WHO Convenes First Summit on Traditional Medicine’s Role in Global Health

Former Chief of Procol and Ritual Performer (Omunyamirwa) of Bunyoro Kitara Kingdom, Mr Ashraf Nyorano Mugenyi. PHOTO/FILE

The World Health Organization (WHO) is preparing to hold the inaugural summit that delves into the significance of traditional, complementary, and integrative medicine in addressing urgent health challenges and advancing sustainable development. Scheduled for August 17-18, this groundbreaking event underscores the WHO’s commitment to exploring the potential of these medical practices.

Dr Tedros Adhanom Ghebreyesus, the Director-General of WHO, emphasized the pivotal role that traditional medicine can play in attaining universal health coverage and accomplishing global health objectives. He highlighted the need for a thoughtful integration of traditional medicine into mainstream healthcare, guided by contemporary scientific evidence. Such an integration, when executed prudently and safely, has the potential to bridge healthcare disparities and endorse holistic well-being on a global scale.

While not formally institutionalized, traditional and complementary medicine maintains strong roots in various regions worldwide, profoundly impacting the cultural fabric and health of many populations. For certain communities, this form of medicine constitutes their sole healthcare resource, often playing a significant economic role within the healthcare sector of certain nations.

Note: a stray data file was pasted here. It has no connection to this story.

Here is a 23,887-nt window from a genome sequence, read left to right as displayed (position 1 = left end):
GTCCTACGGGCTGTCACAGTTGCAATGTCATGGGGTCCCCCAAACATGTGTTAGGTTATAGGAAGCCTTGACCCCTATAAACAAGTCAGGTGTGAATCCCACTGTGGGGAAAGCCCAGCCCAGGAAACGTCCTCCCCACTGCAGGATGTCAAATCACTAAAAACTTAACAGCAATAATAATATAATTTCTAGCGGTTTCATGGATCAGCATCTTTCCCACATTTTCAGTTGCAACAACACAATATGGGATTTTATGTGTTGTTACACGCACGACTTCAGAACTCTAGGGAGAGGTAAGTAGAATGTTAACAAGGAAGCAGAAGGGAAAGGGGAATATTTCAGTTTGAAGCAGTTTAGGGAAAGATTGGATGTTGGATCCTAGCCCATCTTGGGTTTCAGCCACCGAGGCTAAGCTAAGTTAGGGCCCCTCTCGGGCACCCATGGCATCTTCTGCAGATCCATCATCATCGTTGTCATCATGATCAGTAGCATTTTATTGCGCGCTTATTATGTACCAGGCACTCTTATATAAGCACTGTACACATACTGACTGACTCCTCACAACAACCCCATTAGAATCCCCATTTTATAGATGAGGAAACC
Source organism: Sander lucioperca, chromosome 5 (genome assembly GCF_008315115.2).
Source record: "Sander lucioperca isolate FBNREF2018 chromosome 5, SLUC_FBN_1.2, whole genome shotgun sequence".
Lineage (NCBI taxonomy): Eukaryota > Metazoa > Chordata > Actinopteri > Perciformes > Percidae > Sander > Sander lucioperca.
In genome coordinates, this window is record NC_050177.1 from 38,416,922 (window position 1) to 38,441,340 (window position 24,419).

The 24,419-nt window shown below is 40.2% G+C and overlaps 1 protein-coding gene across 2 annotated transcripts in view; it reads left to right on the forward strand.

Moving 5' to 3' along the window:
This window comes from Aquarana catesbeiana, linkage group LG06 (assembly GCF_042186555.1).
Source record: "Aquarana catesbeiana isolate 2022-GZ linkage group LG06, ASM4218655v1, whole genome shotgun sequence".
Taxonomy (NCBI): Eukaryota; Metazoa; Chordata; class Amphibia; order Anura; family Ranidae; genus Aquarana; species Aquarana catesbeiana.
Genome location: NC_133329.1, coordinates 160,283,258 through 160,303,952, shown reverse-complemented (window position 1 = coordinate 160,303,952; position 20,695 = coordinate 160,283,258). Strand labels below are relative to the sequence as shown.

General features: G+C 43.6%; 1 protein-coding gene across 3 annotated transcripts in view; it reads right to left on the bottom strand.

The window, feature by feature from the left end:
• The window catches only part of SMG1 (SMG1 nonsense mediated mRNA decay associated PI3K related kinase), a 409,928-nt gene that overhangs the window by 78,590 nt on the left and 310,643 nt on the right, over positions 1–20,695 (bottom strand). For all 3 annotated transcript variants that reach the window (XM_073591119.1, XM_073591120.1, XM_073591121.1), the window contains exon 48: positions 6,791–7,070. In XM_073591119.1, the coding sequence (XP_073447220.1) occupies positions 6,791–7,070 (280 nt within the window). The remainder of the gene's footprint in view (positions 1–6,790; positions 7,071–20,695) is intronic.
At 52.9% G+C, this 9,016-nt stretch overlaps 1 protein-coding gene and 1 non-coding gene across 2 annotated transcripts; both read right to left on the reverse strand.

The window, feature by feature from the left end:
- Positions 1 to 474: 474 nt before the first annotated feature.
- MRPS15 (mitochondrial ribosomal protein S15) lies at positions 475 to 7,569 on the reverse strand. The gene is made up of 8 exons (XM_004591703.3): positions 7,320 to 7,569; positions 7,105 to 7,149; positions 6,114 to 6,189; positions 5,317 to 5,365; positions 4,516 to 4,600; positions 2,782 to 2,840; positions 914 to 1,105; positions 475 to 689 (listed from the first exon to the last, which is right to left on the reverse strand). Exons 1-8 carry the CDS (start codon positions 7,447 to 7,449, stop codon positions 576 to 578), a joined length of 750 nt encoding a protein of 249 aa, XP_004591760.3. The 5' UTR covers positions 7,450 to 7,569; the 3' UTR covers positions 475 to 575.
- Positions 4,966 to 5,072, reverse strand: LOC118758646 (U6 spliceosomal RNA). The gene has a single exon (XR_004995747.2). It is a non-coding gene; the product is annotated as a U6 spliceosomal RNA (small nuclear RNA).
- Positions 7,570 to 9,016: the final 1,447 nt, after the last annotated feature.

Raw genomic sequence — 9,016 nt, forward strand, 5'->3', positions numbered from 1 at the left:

Despite its historical usage, experts caution against conflating natural therapies with guaranteed safety, as well as against equating centuries of practice with proven efficacy. To ascertain the legitimacy of traditional medicines and include them in WHO guidelines, it is imperative to apply scientific methodologies and processes. WHO underscores the relevance of research methods such as ethnopharmacology, involving substances derived from natural sources like plants and fungi, and reverse pharmacology, to identify new, safe, and clinically effective treatments. Additionally, the integration of novel technologies—such as genomics, advanced diagnostics, and artificial intelligence—holds potential to enrich the understanding of traditional medicine.

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Dr John Reeder, WHO’s Director of the Special Programme for Research and Training in Tropical Diseases and Director of the Department of Research for Health, advocates for the application of rigorous scientific standards in advancing traditional medicine science. He notes that adopting these standards may necessitate novel methodologies to effectively address the holistic and contextual aspects of these approaches, producing conclusive and robust evidence to inform policy recommendations.

The summit is poised to delve into research and evaluation of traditional medicine, exploring methodologies that can shape a global research agenda and set priorities for the field. Drawing from a quarter-century of research in traditional medicine, the summit will also consider challenges and prospects.

During the event, WHO will unveil preliminary findings from the third global survey on traditional medicine. For the first time, this survey encompasses inquiries related to the financing of traditional and complementary medicine, indigenous health, quality assurance, knowledge, biodiversity, trade, integration, and patient safety. Dr John Reeder emphasizes the vital role of biodiversity and indigenous knowledge in traditional medicine and well-being, particularly for indigenous communities. He underscores that approximately 80% of the world’s remaining biodiversity exists in indigenous territories, underscoring the importance of conserving biodiversity for the sustainable use of traditional medicine.

The comprehensive survey, set to be released later this year, will first be available on an alternative online platform and subsequently as a comprehensive report. The insights gathered will guide the formulation of WHO’s updated strategy for traditional medicine from 2025 to 2034.

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